What you do miss, though (as evidenced by your posts in other threads), is that some riders go off-tarmac, some ride in the rain, some ride through mud, some occasionally do steep descents in all of those conditions, and they do it with fat tires -- all of which are better handled by disc brakes.
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Old 02-14-24, 02:47 PM
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Originally Posted by smd4
Personally, never had that problem. Probably just not strong enough.
I only have that problem with the Battaglin, which has chrome plated Campy horizontal dropouts and chrome plated Campy QRs. Both sides of the interface are smooth. I can tell when it's out of alignment because the chain starts rattling in the smallest cog. I ended up cutting rubber washers to put between the faces.

That's what dropout adjusters are for, on the back. The front, of course, doesn't need them.
On the contrary, it's the fork dropouts that seem to be the problem. It's like the wheel has two ways it can sit, and I have to make sure it's sitting right before I close the lever. And yes, the wheels are symmetrical - I checked. I dunno - just something in how the axle interacts with the dropout.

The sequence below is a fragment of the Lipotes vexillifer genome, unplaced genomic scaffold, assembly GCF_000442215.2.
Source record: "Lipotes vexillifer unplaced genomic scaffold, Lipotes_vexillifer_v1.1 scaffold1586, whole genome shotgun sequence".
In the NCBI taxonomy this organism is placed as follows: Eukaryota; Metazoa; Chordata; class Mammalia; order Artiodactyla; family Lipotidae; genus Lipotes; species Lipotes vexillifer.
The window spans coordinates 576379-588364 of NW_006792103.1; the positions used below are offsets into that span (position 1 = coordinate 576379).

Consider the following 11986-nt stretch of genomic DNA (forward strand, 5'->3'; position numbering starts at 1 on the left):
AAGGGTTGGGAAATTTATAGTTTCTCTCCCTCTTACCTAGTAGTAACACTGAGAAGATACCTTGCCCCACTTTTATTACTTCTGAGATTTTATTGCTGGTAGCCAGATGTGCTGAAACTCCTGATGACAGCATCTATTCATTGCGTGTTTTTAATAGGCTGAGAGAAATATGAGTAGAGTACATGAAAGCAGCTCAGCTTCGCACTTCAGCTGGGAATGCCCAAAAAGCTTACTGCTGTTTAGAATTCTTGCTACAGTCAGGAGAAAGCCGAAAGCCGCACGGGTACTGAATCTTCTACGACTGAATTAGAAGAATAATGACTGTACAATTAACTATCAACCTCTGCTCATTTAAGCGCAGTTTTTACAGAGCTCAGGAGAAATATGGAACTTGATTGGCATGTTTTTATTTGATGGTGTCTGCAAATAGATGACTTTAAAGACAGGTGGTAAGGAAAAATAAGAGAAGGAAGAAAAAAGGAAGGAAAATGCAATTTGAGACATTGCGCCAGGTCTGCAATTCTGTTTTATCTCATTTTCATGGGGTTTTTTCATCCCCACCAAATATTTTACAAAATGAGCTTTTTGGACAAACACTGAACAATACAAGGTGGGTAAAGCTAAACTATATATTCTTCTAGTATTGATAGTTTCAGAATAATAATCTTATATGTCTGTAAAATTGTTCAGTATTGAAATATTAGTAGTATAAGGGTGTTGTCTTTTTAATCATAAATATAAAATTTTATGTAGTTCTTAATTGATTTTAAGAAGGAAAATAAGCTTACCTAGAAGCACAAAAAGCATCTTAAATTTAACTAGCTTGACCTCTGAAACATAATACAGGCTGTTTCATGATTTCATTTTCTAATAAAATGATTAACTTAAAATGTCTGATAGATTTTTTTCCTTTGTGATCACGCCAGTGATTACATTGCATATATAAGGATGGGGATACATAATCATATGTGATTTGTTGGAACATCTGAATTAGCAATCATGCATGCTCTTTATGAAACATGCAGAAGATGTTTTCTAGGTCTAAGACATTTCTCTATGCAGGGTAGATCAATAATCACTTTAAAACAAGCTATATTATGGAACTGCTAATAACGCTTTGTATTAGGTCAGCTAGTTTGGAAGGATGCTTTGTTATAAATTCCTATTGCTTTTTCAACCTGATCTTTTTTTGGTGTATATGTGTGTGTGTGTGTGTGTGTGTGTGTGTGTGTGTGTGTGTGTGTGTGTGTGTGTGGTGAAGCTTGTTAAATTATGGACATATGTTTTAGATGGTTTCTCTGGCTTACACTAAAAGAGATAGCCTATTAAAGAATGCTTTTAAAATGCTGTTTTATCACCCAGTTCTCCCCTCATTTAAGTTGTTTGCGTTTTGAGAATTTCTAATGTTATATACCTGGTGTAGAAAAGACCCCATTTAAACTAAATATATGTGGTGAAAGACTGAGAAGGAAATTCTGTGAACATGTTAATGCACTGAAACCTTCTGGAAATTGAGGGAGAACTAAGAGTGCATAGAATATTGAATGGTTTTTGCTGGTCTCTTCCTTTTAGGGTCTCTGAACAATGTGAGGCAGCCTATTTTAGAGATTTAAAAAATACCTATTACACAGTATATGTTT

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Old 02-14-24, 02:48 PM
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Originally Posted by mstateglfr
Why start the thread at all?
- to try and understand why others wont get on board with what you think is clearly the obviously best choice.
- to try and convince holdouts, through conversation, that they should jump on board.
- to try and start an argument for entertainment.
- to try to understand why a handful of posters keep insisting that disc brakes are "unnecessary" just because they don't need/want/like them.

(For the record, I've never tried to convince anyone to "get on board" with discs. Not even a little bit.)

Originally Posted by mstateglfr
I dont know why koyote started the thread as it isnt my week to peek into his mind and explain his motivations. My week starts March 17th, so ask me then and I can give you a more accurate answer.
​​​​​​​I'll mark my calendar!
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Old 02-14-24, 02:51 PM
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Originally Posted by squirtdad
To be more clear/accurate my point was more that wheel retention, safety tab or not, seems to have been enough of an issue that that thru axle is the standard for disc hubs now.(sure there are other benefits)
I always figured the thru axle makes it easier to always keep the rotor perfectly aligned in between the pads; with QR dropouts, you have to at least quickly eyeball it when clamping down the lever -- it's not difficult or time-consuming, though. If I forget to do it, there is usually still no rubbing.
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Old 02-14-24, 02:56 PM
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Originally Posted by genejockey